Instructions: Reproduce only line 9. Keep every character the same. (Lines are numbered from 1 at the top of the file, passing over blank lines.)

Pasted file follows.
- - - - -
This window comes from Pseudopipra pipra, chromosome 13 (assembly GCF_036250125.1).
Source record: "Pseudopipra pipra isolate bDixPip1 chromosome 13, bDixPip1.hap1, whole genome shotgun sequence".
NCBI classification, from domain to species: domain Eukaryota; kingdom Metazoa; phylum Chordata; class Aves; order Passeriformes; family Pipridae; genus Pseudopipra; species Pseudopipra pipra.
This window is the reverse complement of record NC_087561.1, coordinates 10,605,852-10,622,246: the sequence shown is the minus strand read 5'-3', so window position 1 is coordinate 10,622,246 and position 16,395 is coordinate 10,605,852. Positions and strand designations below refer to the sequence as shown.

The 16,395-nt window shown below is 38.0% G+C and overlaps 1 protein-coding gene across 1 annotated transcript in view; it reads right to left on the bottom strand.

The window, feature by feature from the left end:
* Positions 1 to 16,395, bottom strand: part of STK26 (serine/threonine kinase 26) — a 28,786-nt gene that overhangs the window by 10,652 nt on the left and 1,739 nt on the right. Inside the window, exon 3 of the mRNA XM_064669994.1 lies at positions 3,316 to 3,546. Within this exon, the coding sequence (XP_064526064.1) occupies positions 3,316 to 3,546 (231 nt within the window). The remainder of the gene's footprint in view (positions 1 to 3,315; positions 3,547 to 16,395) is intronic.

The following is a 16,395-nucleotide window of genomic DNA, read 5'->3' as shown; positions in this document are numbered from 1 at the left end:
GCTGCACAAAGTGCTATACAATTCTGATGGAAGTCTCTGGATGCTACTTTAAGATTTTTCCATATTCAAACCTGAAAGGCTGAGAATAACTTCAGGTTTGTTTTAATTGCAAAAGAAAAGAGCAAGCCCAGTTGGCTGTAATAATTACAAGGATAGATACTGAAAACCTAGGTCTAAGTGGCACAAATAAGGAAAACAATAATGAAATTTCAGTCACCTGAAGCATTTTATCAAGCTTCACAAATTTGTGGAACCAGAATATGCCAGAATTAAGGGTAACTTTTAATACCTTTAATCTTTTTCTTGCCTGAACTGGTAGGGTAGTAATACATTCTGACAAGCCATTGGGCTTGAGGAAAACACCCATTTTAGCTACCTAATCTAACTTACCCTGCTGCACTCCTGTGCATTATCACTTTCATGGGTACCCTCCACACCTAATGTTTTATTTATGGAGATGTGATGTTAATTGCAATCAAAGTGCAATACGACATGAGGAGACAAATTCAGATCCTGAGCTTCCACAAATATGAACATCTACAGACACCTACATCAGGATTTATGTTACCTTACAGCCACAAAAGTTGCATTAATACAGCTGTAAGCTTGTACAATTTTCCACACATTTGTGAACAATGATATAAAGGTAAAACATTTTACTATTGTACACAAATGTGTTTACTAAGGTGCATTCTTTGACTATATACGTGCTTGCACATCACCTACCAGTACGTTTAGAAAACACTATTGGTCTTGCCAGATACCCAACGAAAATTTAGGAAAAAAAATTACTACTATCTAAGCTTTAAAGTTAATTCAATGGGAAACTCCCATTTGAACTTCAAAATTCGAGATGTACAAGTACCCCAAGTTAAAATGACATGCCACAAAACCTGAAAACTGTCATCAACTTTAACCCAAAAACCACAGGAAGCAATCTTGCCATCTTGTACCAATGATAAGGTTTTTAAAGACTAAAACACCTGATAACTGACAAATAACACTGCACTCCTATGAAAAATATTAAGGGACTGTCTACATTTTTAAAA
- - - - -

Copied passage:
GCTGCACAAAGTGCTATACAATTCTGATGGAAGTCTCTGGATGCTACTTTAAGATTTTTCCATATTCAAACCTGAAAGGCTGAGAATAACTTCAGGTTTGTTTTAATTGCAAAAGAAAAGAGCAAGCCCAGTTGGCTGTAATAATTACAAGGATAGATACTGAAAACCTAGGTCTAAGTGGCACAAATAAGGAAAACAATAATGAAATTTCAGTCACCTGAAGCATTTTATCAAGCTTCACAAATTTGTGGAACCAGAATATGCCAGAATTAAGGGTAACTTTTAATACCTTTAATCTTTTTCTTGCCTGAACTGGTAGGGTAGTAATACATTCTGACAAGCCATTGGGCTTGAGGAAAACACCCATTTTAGCTACCTAATCTAACTTACCCTGCTGCACTCCTGTGCATTATCACTTTCATGGGTACCCTCCACACCTAATGTTTTATTTATGGAGATGTGATGTTAATTGCAATCAAAGTGCAATACGACATGAGGAGACAAATTCAGATCCTGAGCTTCCACAAATATGAACATCTACAGACACCTACATCAGGATTTATGTTACCTTACAGCCACAAAAGTTGCATTAATACAGCTGTAAGCTTGTACAATTTTCCACACATTTGTGAACAATGATATAAAGGTAAAACATTTTACTATTGTACACAAATGTGTTTACTAAGGTGCATTCTTTGACTATATACGTGCTTGCACATCACCTACCAGTACGTTTAGAAAACACTATTGGTCTTGCCAGATACCCAACGAAAATTTAGGAAAAAAAATTACTACTATCTAAGCTTTAAAGTTAATTCAATGGGAAACTCCCATTTGAACTTCAAAATTCGAGATGTACAAGTACCCCAAGTTAAAATGACATGCCACAAAACCTGAAAACTGTCATCAACTTTAACCCAAAAACCACAGGAAGCAATCTTGCCATCTTGTACCAATGATAAGGTTTTTAAAGACTAAAACACCTGATAACTGACAAATAACACTGCACTCCTATGAAAAATATTAAGGGACTGTCTACATTTTTAAAA